Parking

It’s too expensive and more needs to be provided.

In addition to the taxes and charges imposed at national level, drivers often face unreasonably high charges levied by local authorities for parking. While the costs of providing off-street car parks need to be met, many councils are raising their parking fees to extortionate levels in an attempt to fill budget deficits elsewhere. This discourages visitors and damages local economies. In smaller towns that do not have the retail attraction of major shopping centres, local authorities should avoid introducing parking charges at all, to prevent making difficult trading situations even worse. In these cases, providing off-street parking from the council’s general income may cost them less overall.

Where residents do not have off-street parking and there is competing demand for kerb space with shoppers or commuters, residents’ permit schemes may sometimes be justified. The price of permits should be set, however, only at a level necessary to operate and enforce the scheme, not to make a profit. As with vehicle excise duty, permit charges based on CO2 emissions should not be levied.

Adequate parking provision should be present in new housing, retail and industrial developments. Parking provision should not be used as a “demand management” method.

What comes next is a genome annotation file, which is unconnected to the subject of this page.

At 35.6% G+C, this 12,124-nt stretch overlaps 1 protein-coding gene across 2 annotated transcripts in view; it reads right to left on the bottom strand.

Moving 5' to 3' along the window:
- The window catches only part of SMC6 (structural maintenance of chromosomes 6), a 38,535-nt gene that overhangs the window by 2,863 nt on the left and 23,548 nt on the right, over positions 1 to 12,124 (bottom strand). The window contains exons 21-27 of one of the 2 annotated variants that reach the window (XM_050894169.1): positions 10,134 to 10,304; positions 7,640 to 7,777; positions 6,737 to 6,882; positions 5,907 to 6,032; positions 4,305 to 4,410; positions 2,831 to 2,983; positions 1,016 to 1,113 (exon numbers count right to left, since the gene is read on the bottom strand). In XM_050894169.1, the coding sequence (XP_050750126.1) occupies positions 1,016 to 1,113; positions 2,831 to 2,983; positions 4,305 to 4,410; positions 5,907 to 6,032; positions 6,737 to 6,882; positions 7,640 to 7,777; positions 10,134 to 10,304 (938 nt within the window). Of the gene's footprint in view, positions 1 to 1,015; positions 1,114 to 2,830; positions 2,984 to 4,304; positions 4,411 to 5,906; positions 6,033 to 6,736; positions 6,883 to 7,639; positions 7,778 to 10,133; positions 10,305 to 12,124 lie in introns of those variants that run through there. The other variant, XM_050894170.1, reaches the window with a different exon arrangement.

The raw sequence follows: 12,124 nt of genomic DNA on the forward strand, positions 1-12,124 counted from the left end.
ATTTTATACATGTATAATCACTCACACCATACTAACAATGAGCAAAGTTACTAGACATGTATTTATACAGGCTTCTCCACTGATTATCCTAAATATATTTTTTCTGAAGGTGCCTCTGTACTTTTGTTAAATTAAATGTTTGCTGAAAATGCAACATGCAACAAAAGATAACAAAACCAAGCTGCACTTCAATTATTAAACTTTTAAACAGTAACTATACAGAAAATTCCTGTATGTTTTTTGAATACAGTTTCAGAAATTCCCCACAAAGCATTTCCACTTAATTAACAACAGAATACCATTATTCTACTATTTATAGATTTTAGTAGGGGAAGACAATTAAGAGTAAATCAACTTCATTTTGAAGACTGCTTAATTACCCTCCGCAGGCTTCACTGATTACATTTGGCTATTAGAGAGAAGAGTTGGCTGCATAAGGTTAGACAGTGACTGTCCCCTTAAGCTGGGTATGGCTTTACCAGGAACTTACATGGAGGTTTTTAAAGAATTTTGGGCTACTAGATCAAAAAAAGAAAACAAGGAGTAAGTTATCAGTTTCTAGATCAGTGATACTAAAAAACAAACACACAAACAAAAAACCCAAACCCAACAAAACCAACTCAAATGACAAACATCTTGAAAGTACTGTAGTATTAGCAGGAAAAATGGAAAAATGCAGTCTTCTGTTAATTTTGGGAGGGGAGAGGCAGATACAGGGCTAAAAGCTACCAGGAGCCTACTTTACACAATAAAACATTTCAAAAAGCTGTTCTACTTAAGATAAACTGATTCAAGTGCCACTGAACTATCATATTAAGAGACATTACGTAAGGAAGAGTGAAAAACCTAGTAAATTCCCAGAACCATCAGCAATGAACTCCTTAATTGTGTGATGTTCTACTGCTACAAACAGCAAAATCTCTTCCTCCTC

Decriminalised parking regulations and fixed penalty notices for bus lane and box junction infringements erode your basic human rights to a fair hearing, and are often used primarily to raise money by local councils. The ABD would like to see substantial changes to this regime with local councils not being able to profiteer from parking infringements or use them to subsidise other budgets. Parking charges and penalty charges should only be used to cover the provision of facilities and administration costs, and fines should be proportional to the offence and be affordable by all road users.

Parking policies and regimes need substantial reform.

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